+$Over 40,000 artists are featured on the site, and visitors can search by artwork, artist or venue. Artists are listed by nationality, and it is interesting to note the wide array of international artists whose work is housed in British institutions. Art UK also has an online shop where you can purchase prints that will add a touch of class and colour to your home. If you need some inspiration, Art UK also has you covered, as it has sorted its artworks into categories like Abstract, Floral Art Prints, Modern Interior Prints and Impressionism.
+$artnet+$is the leading online resource for the international art market. Its Price Database is part educational/part commercial resource, in that it catalogues art auction activity for the past 30 years, and is used by buyers and appraisers to make calculated decisions on their purchases.
+$It also allows visitors to browse galleries from all over the world, with some of the most current and contemporary artworks held by cutting-edge gallerists on offer through the portal. You can also track and follow auction lots and sales, and bid on works by Bansky, Sol Le Witt and Damien Hirst, to name a few.
+$artnet news also brings you up-to-date news on the goings-on in the art world, covering everything from art fairs to trends in the art world. Basically, artnet is the go-to place online for everything you need to know about the contemporary art world, its artists, galleries, works, buyers and collectors.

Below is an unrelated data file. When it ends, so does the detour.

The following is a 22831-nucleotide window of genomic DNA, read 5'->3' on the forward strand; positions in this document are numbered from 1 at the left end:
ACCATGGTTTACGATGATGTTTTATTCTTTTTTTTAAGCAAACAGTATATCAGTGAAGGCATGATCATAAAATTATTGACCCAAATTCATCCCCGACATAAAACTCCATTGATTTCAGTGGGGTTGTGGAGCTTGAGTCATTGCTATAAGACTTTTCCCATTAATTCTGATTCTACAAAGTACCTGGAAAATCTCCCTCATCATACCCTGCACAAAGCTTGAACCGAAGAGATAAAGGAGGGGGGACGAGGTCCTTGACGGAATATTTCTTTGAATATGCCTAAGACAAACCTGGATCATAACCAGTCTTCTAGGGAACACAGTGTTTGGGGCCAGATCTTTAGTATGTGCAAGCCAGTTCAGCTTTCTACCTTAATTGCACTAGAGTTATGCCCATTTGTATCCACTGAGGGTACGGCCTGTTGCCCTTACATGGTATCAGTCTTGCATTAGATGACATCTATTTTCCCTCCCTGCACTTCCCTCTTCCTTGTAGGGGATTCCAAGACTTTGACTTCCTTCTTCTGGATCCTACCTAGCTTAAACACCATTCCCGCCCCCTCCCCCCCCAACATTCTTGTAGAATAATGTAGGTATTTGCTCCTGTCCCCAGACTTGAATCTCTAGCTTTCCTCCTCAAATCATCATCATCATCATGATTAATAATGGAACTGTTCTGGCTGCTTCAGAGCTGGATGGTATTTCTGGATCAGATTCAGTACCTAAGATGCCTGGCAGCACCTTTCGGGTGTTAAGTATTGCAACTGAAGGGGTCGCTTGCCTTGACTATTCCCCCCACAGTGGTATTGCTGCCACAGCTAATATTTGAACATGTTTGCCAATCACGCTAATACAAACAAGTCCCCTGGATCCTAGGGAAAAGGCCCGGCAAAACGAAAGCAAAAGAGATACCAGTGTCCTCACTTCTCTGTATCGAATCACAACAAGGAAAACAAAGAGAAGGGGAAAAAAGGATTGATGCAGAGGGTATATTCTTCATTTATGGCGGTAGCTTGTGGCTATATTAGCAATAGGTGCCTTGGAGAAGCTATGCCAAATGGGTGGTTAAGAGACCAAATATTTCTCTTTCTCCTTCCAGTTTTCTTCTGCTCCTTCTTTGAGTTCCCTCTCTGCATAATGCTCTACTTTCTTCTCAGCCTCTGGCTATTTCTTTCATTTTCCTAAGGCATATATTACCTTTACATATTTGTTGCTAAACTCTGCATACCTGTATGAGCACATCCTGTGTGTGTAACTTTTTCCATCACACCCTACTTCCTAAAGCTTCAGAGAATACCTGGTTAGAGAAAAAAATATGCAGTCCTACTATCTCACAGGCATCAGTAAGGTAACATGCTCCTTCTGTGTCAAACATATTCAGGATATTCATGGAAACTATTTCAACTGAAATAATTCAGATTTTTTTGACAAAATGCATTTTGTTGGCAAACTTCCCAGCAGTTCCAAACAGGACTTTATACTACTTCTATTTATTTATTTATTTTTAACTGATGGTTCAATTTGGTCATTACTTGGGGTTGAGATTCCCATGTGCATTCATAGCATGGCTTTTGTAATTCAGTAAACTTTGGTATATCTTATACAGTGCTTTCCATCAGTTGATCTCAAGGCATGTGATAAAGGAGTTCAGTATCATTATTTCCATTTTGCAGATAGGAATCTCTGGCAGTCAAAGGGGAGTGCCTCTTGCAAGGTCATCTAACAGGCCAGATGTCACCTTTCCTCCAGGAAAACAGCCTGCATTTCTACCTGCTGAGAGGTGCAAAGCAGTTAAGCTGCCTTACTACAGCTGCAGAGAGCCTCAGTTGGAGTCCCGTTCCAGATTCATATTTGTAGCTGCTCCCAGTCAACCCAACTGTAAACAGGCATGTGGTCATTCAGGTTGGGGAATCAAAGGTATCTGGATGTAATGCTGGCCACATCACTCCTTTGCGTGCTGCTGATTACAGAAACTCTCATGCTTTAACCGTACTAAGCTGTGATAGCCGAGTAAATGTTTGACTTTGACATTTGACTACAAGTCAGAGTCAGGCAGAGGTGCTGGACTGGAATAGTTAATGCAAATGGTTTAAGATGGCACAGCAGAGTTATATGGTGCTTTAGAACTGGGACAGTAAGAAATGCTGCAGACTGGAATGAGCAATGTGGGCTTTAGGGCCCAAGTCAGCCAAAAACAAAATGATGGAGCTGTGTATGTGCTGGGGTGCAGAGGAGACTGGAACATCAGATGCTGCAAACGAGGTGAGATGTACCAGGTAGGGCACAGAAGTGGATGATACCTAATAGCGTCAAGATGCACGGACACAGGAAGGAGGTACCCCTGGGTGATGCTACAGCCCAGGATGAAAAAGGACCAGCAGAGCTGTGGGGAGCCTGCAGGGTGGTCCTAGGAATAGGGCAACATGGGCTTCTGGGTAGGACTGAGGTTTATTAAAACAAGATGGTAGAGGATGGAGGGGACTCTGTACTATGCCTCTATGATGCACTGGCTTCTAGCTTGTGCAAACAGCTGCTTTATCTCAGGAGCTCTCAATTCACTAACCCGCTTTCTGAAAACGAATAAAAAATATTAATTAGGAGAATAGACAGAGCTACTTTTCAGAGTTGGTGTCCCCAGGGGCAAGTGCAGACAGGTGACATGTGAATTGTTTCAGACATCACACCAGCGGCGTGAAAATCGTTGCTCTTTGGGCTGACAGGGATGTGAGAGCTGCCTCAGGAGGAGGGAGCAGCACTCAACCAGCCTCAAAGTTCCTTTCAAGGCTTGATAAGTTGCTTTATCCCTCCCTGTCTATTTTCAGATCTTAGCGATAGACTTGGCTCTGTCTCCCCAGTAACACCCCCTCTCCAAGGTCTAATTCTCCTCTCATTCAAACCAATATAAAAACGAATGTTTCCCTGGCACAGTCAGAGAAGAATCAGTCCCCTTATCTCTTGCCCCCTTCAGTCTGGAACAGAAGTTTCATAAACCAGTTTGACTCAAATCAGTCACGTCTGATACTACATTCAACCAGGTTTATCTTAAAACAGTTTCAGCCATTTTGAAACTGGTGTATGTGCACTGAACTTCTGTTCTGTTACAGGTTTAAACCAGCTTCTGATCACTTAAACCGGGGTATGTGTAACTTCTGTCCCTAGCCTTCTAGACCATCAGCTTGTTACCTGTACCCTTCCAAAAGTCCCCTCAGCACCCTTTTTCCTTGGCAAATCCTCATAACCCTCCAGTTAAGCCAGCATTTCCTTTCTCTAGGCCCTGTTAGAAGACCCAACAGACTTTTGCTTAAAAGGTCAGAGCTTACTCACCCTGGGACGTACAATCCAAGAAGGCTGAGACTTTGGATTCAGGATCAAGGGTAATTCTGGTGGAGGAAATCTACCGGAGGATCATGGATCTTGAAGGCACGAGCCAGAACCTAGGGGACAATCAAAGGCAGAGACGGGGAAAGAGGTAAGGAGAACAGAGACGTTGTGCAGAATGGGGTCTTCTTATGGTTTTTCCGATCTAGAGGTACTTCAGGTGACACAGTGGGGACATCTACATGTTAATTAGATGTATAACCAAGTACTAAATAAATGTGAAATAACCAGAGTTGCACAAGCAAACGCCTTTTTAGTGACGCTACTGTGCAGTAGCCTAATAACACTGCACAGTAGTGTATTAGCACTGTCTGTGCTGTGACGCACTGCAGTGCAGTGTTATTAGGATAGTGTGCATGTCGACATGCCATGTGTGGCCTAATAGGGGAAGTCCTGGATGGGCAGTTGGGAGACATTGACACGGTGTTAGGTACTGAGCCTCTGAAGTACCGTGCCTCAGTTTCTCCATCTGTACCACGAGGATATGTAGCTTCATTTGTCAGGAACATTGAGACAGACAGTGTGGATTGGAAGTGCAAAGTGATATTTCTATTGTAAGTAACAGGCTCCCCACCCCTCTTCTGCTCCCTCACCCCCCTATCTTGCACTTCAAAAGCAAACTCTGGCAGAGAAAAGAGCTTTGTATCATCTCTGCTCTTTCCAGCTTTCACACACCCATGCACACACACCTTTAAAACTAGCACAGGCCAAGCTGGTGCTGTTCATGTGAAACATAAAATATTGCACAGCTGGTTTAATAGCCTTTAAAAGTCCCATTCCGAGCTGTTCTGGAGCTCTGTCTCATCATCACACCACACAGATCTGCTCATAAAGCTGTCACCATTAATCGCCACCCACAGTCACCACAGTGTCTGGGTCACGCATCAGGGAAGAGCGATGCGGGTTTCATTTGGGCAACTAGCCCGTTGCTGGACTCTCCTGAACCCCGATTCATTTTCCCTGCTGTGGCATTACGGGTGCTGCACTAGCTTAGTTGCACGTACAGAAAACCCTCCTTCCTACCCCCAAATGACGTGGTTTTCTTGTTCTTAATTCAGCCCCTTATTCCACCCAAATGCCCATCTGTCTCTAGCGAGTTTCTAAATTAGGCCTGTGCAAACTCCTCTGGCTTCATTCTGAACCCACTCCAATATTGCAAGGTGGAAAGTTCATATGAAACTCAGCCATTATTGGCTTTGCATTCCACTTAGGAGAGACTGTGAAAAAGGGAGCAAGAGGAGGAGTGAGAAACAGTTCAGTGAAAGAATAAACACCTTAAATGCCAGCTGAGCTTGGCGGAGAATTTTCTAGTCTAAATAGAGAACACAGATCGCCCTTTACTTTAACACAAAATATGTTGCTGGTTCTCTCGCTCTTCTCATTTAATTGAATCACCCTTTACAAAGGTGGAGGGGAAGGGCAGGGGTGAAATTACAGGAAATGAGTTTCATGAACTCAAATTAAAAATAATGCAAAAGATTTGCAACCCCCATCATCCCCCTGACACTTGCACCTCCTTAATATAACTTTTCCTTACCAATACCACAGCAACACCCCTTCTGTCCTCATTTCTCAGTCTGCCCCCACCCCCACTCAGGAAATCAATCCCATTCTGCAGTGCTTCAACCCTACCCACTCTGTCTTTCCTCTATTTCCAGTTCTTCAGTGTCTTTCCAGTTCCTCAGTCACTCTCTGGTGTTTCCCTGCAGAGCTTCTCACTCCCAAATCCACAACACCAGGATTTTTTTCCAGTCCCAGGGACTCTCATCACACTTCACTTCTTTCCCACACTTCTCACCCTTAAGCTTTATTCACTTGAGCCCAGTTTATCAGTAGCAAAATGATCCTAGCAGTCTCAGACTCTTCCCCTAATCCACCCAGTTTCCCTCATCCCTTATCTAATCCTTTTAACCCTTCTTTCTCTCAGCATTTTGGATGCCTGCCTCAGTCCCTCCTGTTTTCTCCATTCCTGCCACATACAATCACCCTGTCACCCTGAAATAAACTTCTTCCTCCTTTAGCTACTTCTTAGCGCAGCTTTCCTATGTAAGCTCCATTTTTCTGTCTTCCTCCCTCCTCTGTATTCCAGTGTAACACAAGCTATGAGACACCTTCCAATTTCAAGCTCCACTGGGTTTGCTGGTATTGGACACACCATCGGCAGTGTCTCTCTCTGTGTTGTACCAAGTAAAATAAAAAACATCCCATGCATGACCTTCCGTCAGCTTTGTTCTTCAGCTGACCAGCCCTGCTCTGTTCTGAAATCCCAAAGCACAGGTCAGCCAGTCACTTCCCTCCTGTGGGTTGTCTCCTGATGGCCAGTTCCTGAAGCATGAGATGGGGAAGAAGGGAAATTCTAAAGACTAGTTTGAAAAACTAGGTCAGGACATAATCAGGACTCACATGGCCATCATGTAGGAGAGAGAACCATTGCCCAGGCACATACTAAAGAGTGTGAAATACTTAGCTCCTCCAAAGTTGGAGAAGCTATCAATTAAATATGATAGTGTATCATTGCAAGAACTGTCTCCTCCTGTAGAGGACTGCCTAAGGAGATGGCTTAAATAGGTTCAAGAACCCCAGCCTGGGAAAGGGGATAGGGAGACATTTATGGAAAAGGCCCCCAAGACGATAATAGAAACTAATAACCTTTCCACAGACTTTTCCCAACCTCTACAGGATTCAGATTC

+$05. The Affordable Art Fair
+$The Affordable Art Fair+$was originally held in Battersea in London in 1999 with a view to providing an alternative, and cheaper option for purchasing art outside a gallery setting. Prices for works are still deemed 'affordable' – they're capped at around £6,000/€7,500, depending on where the fair is being held.
+$The Affordable Art Fair now has iterations all over the world, and its website allows visitors to keep up with fairs in Stockholm, Amsterdam, Hamburg and beyond, as well as the galleries exhibiting at them and the artists on show. The Affordable Art Fair is one of the best places to shop for art online, as prices range from around £50 to £6,000, so there should be something for everyone. It’s also a great place to familiarise yourself with emerging and up and coming artists.
+$06. Art Basel
+$Art Basel+$started as a small, private fair in Switzerland in 1970, but has gone on to become one of the trendiest and most well-known art fairs in the world. Taking place in Basel, Miami and Hong Kong, Art Basel attracts the glamorous, rich and famous, who come not only to see the art, but to attend parties sponsored by big name brands and catch performances by pop superstars.
+$The online catalogue breaks the collections down by fair, so those visiting the site can choose to browse mixed media pieces from Art Basel Miami Beach 2014, for example, or the Discoveries collection from Art Basel Hong Kong 2018. The photos of each artwork are high res and can be zoomed in on to get a sense of the materiality and texture.